This Shabbos we will continue our learning into the second perek of Pirkei Avos. The Mishnah I would like to explore is the second to last one in the chapter, Mishnah 20 (in some editions Mishnah 15).
רבי טרפון אומר היום קצר והמלאכה מרובה, והפועלים עצלים, והשכר הרבה, ובעל הבית דוחק
Rabbi Tarfon would say: The day is short, the work is much, the workers are lazy, the reward is great, and the Master is insistent.
There is a great amount of wisdom to unpack from this short statement of Rabbi Tarfon.
The day is short – The day here refers to our lives (Rabbi Ovadia MiBartenura). The Chida points out that the text states that the day is short, not that the amount of time is short. This is an important inyan. It should be well engrained into our minds that our time on this earth is finite. If the Mishnah stated that we have a short amount of time to complete our Divine mission in this world, it may cross our mind that we can postpone this “work” to a later date. The following Mishnah tells us succinctly “Lo alecha hamlacha ligmor, velo atah ben chorin lehibatel mimenah”, that while it’s not our job to complete every iota of work on the Heavenly to-do list, this does not yield us creative license to desist from anything at all.
Yet, the work is much. Torah is vast, and there is no shortage of mitzvos for us to complete. Our task in the world should be so dear to us that we should feel as if we only have a day to complete it.
The workers are lazy. It’s not entirely our fault. Sometimes, when we’re engaged in learning, it gets tough and we become disenfranchised. An acquaintance told me of how they began the new Daf Yomi cycle with gusto, and coasted through Maseches Brachos. Maseches Shabbos saw them constantly behind 10-15 dapim. By Eruvin, they were done. We say to ourselves “I’m not a talmid chacham. Why am I doing this? I can’t do this.” Even when we think we’re overcoming this laziness, we are not always immune to it seeping into our holy work.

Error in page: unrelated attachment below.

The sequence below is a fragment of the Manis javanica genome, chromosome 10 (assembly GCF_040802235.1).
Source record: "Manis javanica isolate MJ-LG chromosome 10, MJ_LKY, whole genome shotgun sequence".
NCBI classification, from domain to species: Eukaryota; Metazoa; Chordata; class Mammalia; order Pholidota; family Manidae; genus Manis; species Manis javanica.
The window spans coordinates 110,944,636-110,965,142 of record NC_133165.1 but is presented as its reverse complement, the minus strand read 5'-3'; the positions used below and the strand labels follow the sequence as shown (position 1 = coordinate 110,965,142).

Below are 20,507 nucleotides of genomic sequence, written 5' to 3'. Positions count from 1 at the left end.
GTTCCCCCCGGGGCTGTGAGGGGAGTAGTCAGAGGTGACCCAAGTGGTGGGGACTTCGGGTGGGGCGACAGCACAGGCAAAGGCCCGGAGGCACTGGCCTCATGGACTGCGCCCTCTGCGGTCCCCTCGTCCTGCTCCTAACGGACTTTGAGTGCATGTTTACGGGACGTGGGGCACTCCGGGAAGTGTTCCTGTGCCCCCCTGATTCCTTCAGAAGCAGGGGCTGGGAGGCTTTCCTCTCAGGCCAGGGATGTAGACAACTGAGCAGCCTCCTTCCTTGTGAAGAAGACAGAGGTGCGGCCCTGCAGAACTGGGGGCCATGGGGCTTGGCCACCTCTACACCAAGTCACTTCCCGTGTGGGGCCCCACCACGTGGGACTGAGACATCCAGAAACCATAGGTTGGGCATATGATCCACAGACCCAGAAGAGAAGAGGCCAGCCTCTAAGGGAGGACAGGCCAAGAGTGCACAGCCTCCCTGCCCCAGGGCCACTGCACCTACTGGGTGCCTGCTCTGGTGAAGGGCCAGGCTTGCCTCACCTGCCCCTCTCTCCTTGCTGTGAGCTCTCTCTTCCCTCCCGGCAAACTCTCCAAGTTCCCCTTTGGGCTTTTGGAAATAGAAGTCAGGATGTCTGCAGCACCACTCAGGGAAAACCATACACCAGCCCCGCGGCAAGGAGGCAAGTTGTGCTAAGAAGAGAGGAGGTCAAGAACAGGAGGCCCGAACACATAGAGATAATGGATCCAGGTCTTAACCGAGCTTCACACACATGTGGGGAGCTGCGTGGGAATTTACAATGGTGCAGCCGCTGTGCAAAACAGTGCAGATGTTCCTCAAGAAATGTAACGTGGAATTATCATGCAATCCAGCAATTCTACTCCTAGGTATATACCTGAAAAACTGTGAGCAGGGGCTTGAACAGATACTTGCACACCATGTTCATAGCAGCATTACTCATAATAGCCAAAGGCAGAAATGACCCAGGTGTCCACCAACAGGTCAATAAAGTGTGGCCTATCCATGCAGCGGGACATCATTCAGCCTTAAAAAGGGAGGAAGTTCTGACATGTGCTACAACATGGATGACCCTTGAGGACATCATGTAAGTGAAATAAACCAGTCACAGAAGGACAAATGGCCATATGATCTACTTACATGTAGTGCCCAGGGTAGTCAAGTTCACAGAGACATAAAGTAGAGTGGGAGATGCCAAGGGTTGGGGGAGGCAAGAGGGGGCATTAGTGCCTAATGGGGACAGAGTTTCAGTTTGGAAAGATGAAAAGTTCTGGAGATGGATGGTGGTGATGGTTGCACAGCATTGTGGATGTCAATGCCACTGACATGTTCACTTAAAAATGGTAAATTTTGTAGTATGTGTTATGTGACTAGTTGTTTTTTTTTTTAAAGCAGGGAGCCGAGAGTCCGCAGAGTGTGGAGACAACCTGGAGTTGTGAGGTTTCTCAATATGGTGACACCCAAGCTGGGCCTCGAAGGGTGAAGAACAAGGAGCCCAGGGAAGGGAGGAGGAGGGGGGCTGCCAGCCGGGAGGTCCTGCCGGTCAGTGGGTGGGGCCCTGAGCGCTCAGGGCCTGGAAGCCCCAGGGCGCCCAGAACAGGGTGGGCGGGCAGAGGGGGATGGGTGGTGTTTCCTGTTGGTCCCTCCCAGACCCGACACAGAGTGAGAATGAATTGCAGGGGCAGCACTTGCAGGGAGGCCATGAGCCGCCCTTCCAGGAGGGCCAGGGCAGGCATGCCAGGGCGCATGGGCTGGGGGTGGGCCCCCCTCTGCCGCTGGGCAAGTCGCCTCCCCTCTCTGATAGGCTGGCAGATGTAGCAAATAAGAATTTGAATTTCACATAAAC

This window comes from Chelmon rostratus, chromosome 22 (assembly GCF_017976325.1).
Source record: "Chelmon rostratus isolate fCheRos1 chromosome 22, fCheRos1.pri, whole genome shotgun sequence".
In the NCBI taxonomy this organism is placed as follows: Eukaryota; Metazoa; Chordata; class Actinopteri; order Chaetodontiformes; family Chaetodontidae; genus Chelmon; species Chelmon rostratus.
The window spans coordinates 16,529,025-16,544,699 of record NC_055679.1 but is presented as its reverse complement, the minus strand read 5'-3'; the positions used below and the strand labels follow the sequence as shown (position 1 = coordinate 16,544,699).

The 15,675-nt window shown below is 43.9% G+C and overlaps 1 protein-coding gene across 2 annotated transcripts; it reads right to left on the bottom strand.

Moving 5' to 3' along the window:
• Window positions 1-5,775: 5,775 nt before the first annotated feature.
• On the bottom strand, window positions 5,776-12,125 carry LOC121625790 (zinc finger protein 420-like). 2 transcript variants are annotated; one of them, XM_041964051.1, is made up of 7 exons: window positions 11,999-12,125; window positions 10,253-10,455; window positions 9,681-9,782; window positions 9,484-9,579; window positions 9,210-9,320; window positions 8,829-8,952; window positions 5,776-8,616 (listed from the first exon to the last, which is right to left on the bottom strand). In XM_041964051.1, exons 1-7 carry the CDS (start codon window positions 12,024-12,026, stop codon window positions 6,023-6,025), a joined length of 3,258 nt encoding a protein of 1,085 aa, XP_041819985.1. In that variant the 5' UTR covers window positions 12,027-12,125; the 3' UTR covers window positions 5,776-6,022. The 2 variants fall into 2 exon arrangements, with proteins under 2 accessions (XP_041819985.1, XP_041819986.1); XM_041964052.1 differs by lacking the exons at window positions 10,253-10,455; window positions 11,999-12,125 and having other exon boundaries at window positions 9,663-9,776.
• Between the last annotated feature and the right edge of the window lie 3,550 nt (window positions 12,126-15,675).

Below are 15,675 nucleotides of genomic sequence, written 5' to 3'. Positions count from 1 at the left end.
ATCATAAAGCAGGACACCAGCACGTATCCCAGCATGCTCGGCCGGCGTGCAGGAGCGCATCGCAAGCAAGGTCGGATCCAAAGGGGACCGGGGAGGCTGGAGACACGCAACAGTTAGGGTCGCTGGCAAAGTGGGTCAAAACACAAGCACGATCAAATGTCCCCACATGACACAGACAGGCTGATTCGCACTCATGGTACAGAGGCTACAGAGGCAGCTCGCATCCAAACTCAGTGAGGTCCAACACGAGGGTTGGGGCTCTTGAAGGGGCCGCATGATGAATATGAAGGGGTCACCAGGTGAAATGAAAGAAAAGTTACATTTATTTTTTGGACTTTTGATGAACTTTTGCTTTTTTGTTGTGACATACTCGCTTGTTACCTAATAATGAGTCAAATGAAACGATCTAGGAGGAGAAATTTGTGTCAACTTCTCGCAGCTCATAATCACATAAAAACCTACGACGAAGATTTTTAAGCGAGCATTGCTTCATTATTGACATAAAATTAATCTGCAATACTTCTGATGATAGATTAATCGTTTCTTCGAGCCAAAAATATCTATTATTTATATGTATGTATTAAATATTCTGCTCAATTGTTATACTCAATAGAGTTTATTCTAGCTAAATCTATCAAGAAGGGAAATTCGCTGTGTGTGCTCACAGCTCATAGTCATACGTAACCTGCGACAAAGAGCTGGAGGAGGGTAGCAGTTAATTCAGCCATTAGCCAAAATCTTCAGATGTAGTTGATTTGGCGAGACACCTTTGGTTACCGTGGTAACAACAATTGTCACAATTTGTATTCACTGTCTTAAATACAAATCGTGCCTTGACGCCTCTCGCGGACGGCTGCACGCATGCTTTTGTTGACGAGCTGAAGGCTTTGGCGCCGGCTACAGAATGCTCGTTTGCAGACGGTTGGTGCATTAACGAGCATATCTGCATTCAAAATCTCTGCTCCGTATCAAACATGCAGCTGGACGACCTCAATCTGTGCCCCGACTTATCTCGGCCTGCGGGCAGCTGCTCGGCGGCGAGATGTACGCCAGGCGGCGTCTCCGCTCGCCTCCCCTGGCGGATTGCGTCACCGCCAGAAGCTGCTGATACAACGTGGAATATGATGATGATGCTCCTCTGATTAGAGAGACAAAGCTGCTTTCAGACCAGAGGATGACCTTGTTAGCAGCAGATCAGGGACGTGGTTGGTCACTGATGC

Additionally, we’re human beings who have human needs and desires. Rabbeinu Yonah writes that when Moshe Rabbeinu was on Har Sinai, he didn’t sleep for the entire 40 days while he was with Hashem. When you are privy to such an audience, how can you think of your own needs? We need to sleep, to eat, to drink. Our needs don’t just dissipate if we do not give into them. In additon, the world trains us to work toward these deadlines. When one is under the gun, they can either steadily work toward their goal or cram everything in until the final stroke of the clock. Klal Yisrael have a far off deadline. Why put off until 120 what we continue doing today? The word of God takes no vacations.
The reward is great. We know of the immense treasures of Olam Haba as a direct response to our action in Olam Hazeh. It’s hard for us to fathom the true reality of this reward. Olam Haba is packed with more amazing amenities than the fanciest Pesach program, but we don’t get a list of what’s there. The reward is indeed great, but it’s not always easy to connect to something so great that we have no information about.
Finally, the Master is insisting. Our Master has high expectations of us. He has a lot invested in us. He gives us life and sustains the entire world. We are His treasured nation, a nation of tzaddikim as it says in Yeshayahu and quoted in the hakdamah to Pirkei Avos. Every morning as we wake, the first thing we do, before wiping the sleep from our eyes or checking our phones, is recite Modeh Ani. The prayer ends rabah emunasecha, great is your Emunah. YOUR emunah? In what? WE believe in God – what does God believe in?
All of us.
Every morning he returns our souls to us so we can continue the plans that He set out for us. There’s a lot going on in our lives, but among the cacophony and clutter, we cannot lose sight of the ultimate goal. We were brought into the world in order to engage in Torah and mitzvos, to serve the Creator with diligence. We cannot drop the ball. After all, the Master is waiting.